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A Missouri appeals court recently affirmed that GEICO must pay out a $5.2 million arbitration award to a woman who contracted the human papillomavirus (HPV) while having sex in a car insured by the gecko.
"M.O." submitted a claim to GEICO in 2021, arguing that a guy she'd been hooking up with in late 2017 ("M.B.") negligently infected her with HPV when they had unprotected sex in his car. She offered to settle for $1 million. GEICO denied coverage and M.O. entered arbitration with M.B.
The arbitrator determined that M.B. knew he had HPV and should have told M.O. before they had sex in his car, but he didn't. Finding M.B. negligent, the arbitrator awarded $5.2 million in damages.
GEICO appealed, arguing it never had a chance to defend itself.
"But GEICO did have the opportunity to participate and defend its interests," the appeals court wrote (emphasis not added). Because the insurance company failed to enter a defense during arbitration, the court held it "had no right to relitigate those issues." Moreover, M.O. provided notice to GEICO before she filed suit against M.B., offering to settle.
Missouri law requires insurers to be notified of any pending arbitration before a judgment is entered and gives them 30 days to intervene. However, the court disagreed with GEICO's assertion that it was entitled to "develop facts and arguments prejudgment."
The insurance company must accept a pending action as is when it decides to intervene, and when GEICO got involved, "liability and damages had been determined by an arbitrator and confirmed by the trial court."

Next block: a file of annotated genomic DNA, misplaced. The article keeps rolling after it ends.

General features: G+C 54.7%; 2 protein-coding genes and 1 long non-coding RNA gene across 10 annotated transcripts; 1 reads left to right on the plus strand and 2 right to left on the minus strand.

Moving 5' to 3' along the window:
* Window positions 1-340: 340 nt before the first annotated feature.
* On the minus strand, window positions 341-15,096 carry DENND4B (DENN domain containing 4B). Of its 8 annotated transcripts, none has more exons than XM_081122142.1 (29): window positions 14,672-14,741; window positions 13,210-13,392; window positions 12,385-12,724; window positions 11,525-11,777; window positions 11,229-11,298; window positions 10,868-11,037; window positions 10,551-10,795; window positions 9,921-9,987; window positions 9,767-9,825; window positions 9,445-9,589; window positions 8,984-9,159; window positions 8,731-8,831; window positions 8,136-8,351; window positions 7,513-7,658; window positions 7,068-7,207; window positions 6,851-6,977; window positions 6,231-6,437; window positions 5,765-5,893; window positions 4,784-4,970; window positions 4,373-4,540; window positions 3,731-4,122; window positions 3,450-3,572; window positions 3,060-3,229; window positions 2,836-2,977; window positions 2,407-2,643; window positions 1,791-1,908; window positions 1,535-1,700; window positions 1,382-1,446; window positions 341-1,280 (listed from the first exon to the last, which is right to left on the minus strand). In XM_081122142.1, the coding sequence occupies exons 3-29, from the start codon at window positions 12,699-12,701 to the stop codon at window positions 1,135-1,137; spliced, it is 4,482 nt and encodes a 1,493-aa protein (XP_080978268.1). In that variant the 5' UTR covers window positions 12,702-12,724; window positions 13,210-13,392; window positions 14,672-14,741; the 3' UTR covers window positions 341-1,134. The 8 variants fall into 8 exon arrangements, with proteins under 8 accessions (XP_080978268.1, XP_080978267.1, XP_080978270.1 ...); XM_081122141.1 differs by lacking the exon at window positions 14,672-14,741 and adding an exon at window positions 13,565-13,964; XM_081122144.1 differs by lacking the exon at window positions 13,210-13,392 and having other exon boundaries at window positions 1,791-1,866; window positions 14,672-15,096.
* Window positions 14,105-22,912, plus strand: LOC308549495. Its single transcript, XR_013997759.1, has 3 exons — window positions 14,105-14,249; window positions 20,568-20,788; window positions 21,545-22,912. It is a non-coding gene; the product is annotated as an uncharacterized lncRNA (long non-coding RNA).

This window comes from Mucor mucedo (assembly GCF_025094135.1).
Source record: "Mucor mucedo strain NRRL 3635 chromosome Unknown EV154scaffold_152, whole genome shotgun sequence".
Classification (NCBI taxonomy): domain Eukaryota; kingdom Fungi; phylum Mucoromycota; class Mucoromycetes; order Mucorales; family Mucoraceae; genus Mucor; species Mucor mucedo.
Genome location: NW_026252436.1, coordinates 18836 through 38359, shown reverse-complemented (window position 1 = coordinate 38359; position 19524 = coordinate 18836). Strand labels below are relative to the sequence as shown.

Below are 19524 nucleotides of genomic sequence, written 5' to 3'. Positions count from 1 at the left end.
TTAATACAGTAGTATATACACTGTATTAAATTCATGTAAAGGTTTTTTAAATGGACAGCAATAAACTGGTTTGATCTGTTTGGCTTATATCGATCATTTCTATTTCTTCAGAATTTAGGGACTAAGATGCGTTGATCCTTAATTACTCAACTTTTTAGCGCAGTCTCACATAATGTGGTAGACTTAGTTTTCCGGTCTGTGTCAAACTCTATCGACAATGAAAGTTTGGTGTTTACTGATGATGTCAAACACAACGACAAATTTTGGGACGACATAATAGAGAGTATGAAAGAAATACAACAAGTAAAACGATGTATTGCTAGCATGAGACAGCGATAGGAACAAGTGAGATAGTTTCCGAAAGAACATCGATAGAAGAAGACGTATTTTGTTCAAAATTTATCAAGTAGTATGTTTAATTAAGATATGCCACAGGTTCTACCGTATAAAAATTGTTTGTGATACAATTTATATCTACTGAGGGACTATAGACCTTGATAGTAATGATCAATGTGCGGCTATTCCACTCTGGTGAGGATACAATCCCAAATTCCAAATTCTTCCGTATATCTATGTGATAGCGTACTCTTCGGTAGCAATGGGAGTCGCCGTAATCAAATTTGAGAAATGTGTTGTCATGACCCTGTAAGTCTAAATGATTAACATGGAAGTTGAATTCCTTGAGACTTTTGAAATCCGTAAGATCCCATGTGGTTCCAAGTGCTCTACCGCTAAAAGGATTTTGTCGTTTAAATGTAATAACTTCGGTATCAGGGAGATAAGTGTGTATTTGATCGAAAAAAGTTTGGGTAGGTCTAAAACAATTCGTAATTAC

So far, the state courts have found that, at the very least, M.B. was negligent in failing to inform M.O. that she could contract HPV from him. And the agreement the parties entered into expressly authorizes M.B. to settle a personal injury action by agreeing that M.O. can collect her settlement from his insurer.
But, in April 2021, GEICO filed suit against M.O. and M.B. in federal court, seeking a declaratory judgment. The company argues it had no duty to defend M.B. because his insurance only covers damages resulting from the "normal use of the vehicle." However, M.O. argues that M.B.'s car insurance policy insured him against "personal liability arising from his negligence in actions involving his automobile." M.O. also argued that the federal court lacked jurisdiction.
In October 2021, a federal district judge dismissed M.O. from the suit. The case is set for a jury trial this fall.
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